Department of Natural Resources
The Department of Natural Resources today announced the availability of Michigan’s Terrestrial Invasive Species State Management Plan, a comprehensive strategy to prevent and control land-based invasive plants, animals, insects and tree diseases and to reduce their environmental and economic effects. The plan also provides a roadmap for coordinating those efforts at the federal, state and local level.
The plan was developed by the state’s Terrestrial Invasive Species Core Team, which includes representatives from the Michigan departments of Agriculture and Rural Development, Environmental Quality, Natural Resources, and Transportation.
From the emerald ash borer, which devastated forests and urban landscapes throughout most of the state, to feral swine and Japanese stiltgrass – an invasive grass discovered just last summer in three southeast Michigan locations – terrestrial invasive species are taking their toll on Michigan.
“Our experiences with these and other invasive species have shown us the need to work together with federal, state and local partners, and often other states to determine the best management strategies and to have the boots on the ground needed to locate and manage infestations,” said John Bedford, Pest Response Program specialist with the Department of Agriculture and Rural Development.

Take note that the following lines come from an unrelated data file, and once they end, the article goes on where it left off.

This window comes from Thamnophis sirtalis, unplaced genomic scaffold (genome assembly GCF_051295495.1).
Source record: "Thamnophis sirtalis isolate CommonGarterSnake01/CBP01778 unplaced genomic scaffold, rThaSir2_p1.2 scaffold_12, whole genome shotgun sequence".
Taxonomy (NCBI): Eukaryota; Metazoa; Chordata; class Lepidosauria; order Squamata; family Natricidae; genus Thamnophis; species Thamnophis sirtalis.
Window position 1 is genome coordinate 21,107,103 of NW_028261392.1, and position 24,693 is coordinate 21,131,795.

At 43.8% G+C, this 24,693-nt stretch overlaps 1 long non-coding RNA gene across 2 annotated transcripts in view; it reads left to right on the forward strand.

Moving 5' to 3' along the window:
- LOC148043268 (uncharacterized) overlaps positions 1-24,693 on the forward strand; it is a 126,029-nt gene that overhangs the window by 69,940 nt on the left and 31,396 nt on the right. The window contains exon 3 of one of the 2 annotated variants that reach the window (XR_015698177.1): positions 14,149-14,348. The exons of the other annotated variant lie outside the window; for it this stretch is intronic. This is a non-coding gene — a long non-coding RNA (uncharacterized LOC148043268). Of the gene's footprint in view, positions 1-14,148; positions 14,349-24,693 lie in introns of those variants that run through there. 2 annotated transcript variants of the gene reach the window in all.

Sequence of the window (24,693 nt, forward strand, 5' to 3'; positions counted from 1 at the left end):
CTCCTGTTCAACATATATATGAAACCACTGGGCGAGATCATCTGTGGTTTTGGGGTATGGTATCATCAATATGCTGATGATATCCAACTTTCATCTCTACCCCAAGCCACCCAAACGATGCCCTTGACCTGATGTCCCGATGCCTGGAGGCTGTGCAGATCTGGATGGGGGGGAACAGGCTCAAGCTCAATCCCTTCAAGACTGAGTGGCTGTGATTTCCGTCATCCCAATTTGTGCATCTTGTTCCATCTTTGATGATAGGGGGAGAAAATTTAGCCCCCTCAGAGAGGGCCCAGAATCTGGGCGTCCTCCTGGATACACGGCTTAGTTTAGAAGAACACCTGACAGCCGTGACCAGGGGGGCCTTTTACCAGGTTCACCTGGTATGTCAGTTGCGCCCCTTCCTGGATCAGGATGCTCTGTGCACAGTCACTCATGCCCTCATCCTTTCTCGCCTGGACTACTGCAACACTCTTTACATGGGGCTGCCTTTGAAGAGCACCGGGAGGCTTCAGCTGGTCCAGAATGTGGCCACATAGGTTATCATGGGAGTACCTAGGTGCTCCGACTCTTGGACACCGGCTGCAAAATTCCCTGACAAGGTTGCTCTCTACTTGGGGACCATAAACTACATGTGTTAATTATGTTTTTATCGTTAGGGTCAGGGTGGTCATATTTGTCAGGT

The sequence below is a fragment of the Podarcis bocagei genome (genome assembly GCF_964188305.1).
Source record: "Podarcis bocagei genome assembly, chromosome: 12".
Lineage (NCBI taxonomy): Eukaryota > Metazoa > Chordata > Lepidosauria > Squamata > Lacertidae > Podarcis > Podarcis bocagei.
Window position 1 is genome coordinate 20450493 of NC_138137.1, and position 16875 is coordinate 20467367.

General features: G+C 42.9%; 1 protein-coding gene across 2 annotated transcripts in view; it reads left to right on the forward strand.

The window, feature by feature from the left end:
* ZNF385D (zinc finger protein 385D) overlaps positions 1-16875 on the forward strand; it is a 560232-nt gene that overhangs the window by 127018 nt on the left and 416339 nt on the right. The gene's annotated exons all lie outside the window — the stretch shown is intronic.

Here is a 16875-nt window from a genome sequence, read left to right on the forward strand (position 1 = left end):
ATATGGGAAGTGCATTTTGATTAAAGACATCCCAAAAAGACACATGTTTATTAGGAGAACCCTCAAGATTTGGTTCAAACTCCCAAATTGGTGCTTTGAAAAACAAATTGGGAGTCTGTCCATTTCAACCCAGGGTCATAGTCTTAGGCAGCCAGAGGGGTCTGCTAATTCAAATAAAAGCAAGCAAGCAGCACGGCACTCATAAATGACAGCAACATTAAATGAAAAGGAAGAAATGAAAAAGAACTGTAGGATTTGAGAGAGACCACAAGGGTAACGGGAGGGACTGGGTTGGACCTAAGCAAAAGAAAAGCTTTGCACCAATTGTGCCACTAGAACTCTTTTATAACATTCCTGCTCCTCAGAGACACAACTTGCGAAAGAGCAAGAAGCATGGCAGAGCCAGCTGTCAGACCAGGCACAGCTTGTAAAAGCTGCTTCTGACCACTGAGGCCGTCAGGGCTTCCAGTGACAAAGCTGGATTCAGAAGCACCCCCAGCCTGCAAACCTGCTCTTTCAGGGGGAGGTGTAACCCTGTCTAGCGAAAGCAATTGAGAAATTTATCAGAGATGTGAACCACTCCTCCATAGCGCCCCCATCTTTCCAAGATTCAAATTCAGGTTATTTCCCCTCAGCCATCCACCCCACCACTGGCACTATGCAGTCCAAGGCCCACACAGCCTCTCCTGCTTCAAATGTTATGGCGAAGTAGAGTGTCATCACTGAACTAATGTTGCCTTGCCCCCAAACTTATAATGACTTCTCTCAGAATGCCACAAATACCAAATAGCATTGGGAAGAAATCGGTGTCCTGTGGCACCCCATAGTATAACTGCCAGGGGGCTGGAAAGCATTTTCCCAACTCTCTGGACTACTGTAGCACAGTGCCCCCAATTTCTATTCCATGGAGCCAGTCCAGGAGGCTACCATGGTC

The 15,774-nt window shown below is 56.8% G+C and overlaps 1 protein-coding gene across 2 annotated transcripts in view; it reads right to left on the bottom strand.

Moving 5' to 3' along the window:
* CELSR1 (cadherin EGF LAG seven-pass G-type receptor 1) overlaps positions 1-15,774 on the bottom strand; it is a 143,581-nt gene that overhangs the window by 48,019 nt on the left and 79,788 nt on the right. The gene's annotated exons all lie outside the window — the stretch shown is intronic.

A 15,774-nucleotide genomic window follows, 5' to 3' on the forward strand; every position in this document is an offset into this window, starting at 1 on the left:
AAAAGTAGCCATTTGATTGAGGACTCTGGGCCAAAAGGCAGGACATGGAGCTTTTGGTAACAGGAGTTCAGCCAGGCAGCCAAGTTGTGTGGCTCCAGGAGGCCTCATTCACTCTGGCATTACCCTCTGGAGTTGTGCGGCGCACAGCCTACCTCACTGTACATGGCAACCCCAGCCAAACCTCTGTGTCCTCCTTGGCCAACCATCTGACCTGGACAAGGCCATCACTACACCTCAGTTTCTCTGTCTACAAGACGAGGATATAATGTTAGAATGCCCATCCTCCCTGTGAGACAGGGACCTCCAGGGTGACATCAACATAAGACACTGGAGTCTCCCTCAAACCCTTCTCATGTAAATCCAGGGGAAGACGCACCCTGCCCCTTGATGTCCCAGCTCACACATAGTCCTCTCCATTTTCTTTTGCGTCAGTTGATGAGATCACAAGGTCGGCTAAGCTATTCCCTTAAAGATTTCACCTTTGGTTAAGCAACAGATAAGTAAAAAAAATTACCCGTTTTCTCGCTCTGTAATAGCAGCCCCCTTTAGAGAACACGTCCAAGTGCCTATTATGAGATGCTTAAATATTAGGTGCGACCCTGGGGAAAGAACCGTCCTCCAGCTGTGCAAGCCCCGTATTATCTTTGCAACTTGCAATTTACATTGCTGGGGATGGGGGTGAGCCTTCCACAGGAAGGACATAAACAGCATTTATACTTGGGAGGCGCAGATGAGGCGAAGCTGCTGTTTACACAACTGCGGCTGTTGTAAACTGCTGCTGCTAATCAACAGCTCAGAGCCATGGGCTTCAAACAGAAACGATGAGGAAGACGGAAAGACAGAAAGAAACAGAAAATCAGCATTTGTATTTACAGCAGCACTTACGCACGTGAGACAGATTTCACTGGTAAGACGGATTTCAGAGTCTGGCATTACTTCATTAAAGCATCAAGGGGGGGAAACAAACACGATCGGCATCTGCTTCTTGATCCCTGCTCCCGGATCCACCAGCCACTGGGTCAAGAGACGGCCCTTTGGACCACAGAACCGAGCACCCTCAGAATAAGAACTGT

The plan’s first three goals – prevention, early detection and response, and control and restoration – mirror the three stages of invasive species management. The fourth goal, collaboration, is necessary for future success.
“Preventing new invaders from entering Michigan is the most crucial step we can take,” said DNR invasive species coordinator Greg Norwood. “That prevention protects our natural resources and is far more cost-effective than responding to and managing an invasive species once it has arrived.”
The plan also stresses the need for advances in detection and treatment technologies to assist with the management of existing terrestrial invasive species like hemlock woolly adelgid and oak wilt.
The Terrestrial Invasive Species State Management Plan and responses to public comments on the document are available in the Control and Management section of the invasive species website.